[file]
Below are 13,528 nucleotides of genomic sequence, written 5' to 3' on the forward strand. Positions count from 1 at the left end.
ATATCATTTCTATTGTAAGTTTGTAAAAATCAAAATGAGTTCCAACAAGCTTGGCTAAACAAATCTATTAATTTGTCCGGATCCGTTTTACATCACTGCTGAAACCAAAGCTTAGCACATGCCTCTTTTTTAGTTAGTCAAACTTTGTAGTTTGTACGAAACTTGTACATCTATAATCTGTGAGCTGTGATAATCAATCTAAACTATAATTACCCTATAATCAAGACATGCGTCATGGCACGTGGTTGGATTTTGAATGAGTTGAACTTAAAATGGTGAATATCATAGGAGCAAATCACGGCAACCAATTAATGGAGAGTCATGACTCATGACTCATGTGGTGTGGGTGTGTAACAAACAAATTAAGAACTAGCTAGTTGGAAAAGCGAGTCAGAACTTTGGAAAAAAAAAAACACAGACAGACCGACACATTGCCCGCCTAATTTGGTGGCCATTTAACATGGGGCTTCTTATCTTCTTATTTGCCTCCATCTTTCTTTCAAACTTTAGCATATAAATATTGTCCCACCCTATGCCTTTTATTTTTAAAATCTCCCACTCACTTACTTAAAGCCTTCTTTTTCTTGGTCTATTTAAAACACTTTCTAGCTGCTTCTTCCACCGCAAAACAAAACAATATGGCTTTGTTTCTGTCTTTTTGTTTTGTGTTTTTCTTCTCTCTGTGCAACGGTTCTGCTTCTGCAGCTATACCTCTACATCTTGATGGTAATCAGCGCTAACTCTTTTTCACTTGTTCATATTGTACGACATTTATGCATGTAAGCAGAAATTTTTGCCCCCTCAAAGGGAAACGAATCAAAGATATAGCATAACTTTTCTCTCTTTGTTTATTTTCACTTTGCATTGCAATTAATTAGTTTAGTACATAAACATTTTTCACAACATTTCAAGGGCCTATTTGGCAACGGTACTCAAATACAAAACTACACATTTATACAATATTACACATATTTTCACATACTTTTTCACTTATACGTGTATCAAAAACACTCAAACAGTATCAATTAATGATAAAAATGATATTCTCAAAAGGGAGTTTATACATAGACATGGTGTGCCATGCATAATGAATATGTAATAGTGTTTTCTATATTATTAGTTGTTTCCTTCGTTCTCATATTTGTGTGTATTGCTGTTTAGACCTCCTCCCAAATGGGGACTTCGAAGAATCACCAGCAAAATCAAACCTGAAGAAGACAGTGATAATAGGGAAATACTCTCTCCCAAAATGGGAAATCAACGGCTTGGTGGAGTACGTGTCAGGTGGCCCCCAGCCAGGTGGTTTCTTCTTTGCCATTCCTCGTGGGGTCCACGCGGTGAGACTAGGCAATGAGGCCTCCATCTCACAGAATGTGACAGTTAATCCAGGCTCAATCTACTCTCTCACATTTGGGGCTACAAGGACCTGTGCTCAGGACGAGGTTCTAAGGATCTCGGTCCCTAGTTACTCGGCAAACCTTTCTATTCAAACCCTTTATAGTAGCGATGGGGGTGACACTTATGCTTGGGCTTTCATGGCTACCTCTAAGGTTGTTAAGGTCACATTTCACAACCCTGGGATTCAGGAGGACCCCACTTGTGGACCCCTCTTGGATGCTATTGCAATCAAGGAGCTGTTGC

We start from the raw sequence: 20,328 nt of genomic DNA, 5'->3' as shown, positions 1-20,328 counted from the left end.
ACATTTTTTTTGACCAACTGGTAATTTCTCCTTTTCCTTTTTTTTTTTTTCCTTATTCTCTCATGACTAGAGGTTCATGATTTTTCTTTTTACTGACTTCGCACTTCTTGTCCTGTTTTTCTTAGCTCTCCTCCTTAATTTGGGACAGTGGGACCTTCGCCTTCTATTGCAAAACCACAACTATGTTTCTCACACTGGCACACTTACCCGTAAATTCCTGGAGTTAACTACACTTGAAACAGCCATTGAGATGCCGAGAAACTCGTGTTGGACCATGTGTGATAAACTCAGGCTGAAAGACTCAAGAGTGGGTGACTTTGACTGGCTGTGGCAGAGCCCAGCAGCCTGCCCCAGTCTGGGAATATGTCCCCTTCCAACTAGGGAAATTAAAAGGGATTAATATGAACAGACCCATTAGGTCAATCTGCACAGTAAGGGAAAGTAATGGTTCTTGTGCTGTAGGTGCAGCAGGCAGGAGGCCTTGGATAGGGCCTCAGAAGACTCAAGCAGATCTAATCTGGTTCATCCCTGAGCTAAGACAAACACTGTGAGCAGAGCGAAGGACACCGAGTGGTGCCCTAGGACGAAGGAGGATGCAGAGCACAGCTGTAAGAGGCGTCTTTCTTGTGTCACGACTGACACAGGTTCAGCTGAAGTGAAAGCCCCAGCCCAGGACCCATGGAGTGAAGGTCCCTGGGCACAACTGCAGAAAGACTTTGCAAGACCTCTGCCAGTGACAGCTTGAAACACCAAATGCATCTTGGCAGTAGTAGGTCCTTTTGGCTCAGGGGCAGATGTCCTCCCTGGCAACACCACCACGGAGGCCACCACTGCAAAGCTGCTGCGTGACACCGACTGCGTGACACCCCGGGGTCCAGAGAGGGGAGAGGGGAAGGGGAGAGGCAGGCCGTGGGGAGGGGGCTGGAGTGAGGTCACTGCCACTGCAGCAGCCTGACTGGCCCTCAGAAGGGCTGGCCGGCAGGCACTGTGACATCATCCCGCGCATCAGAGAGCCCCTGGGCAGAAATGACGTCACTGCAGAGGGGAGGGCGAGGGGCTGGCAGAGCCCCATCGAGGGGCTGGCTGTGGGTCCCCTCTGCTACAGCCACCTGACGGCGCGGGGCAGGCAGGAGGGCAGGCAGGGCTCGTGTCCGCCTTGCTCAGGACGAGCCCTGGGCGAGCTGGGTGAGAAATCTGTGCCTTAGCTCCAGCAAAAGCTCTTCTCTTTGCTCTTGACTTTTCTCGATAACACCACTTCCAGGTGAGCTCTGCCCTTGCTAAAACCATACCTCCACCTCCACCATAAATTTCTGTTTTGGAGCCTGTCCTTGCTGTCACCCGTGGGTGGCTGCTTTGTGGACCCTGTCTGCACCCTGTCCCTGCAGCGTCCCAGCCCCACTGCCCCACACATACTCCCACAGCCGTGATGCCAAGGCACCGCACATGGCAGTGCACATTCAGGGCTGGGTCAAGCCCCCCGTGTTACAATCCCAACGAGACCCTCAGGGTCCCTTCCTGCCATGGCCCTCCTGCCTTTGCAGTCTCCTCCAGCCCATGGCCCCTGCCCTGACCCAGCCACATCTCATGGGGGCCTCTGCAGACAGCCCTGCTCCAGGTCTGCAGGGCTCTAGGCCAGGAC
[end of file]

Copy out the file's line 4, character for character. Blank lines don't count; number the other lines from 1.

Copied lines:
ACATTTTTTTTGACCAACTGGTAATTTCTCCTTTTCCTTTTTTTTTTTTTCCTTATTCTCTCATGACTAGAGGTTCATGATTTTTCTTTTTACTGACTTCGCACTTCTTGTCCTGTTTTTCTTAGCTCTCCTCCTTAATTTGGGACAGTGGGACCTTCGCCTTCTATTGCAAAACCACAACTATGTTTCTCACACTGGCACACTTACCCGTAAATTCCTGGAGTTAACTACACTTGAAACAGCCATTGAGATGCCGAGAAACTCGTGTTGGACCATGTGTGATAAACTCAGGCTGAAAGACTCAAGAGTGGGTGACTTTGACTGGCTGTGGCAGAGCCCAGCAGCCTGCCCCAGTCTGGGAATATGTCCCCTTCCAACTAGGGAAATTAAAAGGGATTAATATGAACAGACCCATTAGGTCAATCTGCACAGTAAGGGAAAGTAATGGTTCTTGTGCTGTAGGTGCAGCAGGCAGGAGGCCTTGGATAGGGCCTCAGAAGACTCAAGCAGATCTAATCTGGTTCATCCCTGAGCTAAGACAAACACTGTGAGCAGAGCGAAGGACACCGAGTGGTGCCCTAGGACGAAGGAGGATGCAGAGCACAGCTGTAAGAGGCGTCTTTCTTGTGTCACGACTGACACAGGTTCAGCTGAAGTGAAAGCCCCAGCCCAGGACCCATGGAGTGAAGGTCCCTGGGCACAACTGCAGAAAGACTTTGCAAGACCTCTGCCAGTGACAGCTTGAAACACCAAATGCATCTTGGCAGTAGTAGGTCCTTTTGGCTCAGGGGCAGATGTCCTCCCTGGCAACACCACCACGGAGGCCACCACTGCAAAGCTGCTGCGTGACACCGACTGCGTGACACCCCGGGGTCCAGAGAGGGGAGAGGGGAAGGGGAGAGGCAGGCCGTGGGGAGGGGGCTGGAGTGAGGTCACTGCCACTGCAGCAGCCTGACTGGCCCTCAGAAGGGCTGGCCGGCAGGCACTGTGACATCATCCCGCGCATCAGAGAGCCCCTGGGCAGAAATGACGTCACTGCAGAGGGGAGGGCGAGGGGCTGGCAGAGCCCCATCGAGGGGCTGGCTGTGGGTCCCCTCTGCTACAGCCACCTGACGGCGCGGGGCAGGCAGGAGGGCAGGCAGGGCTCGTGTCCGCCTTGCTCAGGACGAGCCCTGGGCGAGCTGGGTGAGAAATCTGTGCCTTAGCTCCAGCAAAAGCTCTTCTCTTTGCTCTTGACTTTTCTCGATAACACCACTTCCAGGTGAGCTCTGCCCTTGCTAAAACCATACCTCCACCTCCACCATAAATTTCTGTTTTGGAGCCTGTCCTTGCTGTCACCCGTGGGTGGCTGCTTTGTGGACCCTGTCTGCACCCTGTCCCTGCAGCGTCCCAGCCCCACTGCCCCACACATACTCCCACAGCCGTGATGCCAAGGCACCGCACATGGCAGTGCACATTCAGGGCTGGGTCAAGCCCCCCGTGTTACAATCCCAACGAGACCCTCAGGGTCCCTTCCTGCCATGGCCCTCCTGCCTTTGCAGTCTCCTCCAGCCCATGGCCCCTGCCCTGACCCAGCCACATCTCATGGGGGCCTCTGCAGACAGCCCTGCTCCAGGTCTGCAGGGCTCTAGGCCAGGAC